Abstract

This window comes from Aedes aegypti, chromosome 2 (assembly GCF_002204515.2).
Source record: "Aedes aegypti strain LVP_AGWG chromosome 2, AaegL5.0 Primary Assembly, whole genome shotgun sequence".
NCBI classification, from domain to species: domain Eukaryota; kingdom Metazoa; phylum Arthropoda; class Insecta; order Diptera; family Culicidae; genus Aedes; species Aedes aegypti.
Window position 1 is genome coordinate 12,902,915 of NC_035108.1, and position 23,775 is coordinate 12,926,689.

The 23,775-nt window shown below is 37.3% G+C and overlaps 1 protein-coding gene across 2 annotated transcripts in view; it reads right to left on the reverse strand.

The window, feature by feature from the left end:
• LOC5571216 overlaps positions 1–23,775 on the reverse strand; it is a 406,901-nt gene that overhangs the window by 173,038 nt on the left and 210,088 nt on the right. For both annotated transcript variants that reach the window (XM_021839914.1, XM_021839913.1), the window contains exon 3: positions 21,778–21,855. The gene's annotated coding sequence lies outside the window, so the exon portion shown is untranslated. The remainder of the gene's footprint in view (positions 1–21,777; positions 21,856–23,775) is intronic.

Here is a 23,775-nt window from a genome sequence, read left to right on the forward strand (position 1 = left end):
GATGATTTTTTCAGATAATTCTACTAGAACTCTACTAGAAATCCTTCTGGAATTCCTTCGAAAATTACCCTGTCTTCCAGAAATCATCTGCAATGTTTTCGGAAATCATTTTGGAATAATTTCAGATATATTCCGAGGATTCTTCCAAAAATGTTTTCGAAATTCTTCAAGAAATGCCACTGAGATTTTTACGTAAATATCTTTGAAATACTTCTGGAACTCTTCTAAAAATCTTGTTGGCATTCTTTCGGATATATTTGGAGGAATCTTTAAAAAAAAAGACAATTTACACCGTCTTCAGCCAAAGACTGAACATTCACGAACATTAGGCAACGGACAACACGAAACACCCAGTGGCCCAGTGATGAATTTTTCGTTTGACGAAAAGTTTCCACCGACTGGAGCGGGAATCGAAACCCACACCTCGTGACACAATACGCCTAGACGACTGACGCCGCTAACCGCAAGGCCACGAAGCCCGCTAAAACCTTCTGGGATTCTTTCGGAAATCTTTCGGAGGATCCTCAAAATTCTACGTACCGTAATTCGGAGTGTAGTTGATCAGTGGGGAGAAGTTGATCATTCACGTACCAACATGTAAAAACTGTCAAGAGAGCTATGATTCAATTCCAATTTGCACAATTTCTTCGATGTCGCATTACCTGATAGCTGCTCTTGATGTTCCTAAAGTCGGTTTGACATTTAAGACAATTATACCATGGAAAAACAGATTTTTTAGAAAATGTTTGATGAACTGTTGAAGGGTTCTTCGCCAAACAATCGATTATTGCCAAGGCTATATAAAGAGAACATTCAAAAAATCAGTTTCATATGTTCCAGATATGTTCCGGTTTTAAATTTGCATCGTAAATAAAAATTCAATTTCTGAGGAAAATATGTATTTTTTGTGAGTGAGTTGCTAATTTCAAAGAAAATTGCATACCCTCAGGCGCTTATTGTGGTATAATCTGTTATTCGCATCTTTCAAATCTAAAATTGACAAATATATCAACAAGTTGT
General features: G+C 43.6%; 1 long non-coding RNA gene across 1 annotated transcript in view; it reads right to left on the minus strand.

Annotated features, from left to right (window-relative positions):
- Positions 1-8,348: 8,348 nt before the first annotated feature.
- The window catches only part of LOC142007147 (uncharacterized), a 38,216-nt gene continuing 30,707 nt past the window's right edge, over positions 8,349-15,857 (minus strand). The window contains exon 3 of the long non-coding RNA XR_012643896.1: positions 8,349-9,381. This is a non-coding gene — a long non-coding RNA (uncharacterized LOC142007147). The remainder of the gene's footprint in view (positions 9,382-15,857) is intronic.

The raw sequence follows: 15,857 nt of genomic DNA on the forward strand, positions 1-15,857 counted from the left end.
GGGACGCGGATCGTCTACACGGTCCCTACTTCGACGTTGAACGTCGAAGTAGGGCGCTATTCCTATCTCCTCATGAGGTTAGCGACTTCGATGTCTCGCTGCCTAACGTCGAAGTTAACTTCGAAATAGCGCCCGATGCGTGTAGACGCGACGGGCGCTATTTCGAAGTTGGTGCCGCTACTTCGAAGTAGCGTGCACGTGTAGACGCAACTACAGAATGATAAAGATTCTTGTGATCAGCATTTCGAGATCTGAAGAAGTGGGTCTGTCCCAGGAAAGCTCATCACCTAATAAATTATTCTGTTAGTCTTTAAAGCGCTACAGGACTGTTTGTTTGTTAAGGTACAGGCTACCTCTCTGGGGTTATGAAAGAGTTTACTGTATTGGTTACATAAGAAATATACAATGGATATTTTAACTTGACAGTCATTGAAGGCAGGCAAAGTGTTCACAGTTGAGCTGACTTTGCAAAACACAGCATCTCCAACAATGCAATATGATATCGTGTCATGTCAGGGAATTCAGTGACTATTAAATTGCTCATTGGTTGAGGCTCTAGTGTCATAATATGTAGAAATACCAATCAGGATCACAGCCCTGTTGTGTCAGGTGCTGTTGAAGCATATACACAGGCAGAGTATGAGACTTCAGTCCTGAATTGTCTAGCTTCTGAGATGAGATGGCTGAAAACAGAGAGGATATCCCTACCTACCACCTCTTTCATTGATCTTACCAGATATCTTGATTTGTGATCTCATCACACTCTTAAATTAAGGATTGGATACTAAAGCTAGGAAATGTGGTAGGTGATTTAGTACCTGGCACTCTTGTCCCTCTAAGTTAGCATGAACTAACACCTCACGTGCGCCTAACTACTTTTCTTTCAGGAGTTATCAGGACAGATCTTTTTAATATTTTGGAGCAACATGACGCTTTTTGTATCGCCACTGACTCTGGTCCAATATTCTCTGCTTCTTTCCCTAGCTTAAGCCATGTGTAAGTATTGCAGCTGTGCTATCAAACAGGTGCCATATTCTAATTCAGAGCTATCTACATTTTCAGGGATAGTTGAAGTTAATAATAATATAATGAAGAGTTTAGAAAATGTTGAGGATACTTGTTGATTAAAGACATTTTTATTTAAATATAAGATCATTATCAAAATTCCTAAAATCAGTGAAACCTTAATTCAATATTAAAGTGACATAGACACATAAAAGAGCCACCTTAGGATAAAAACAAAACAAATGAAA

G protein-coupled receptors (GPCRs) are integral membrane proteins that transmit extracellular neural, endocrine, olfactory and visual signals across the plasma membrane. When activated by light or a ligand GPCRs undergo a conformational change leading to activation of a G protein, arrestin and other signaling pathways. Over 30% of compounds used in medicine today modulate the activity of GPCRs. Some GPCRs can bind a range of ligands, some of which, instead of fully activating the receptor, rather bias the signal transduction cascade toward distinct intracellular pathways. The currently available X-ray structures of several GPCRs and of a ?2-adrenoreceptor/Gs signaling complex provide a frozen snapshot of a signal transduction event, but do not fully explain how the ligand selectivity is achieved, and how the ligand binding results in preferential binding of a specific signaling protein such as Gi, Gs or arrestin. Understanding the precise structural and dynamic nature of these phenomena is critical to knowing the mechanism of GPCR activation and will help further development of pharmaceuticals with desired pharmacological properties. We propose here to provide the missing dynamical information on GPCR function by Nuclear magnetic resonance spectroscopy (NMR), which shall determine the conformational changes and dynamics of the receptors and signaling complexes in solution. This should then a yield a comprehensive view of GPCR activation of and signal transduction. We will initially focus on rhodopsin and ?1-adrenoreceptor (?1AR), as well as their signaling complexes with G proteins and arrestin, and later apply developed expertise to the vasopressin receptor V2R and its signaling complexes.In particular, we propose: a) to label GPCRs for NMR analysis; b) to obtain a dynamic view of the conformational changes in GPCRs induced by a range of ligands with different activities including agonists, antagonists and biased ligands; c) to investigate the effect of G proteins and arrestin binding on the receptors; d) to identify the molecular basis for signaling selectivity via a comparative NMR and biophysical analysis of receptor binding to the various ligands, G proteins and arrestin.Due to the high sequence conservation among G protein-coupled receptor proteins our results are expected to have wide implications for signal transduction by GPCRs in general.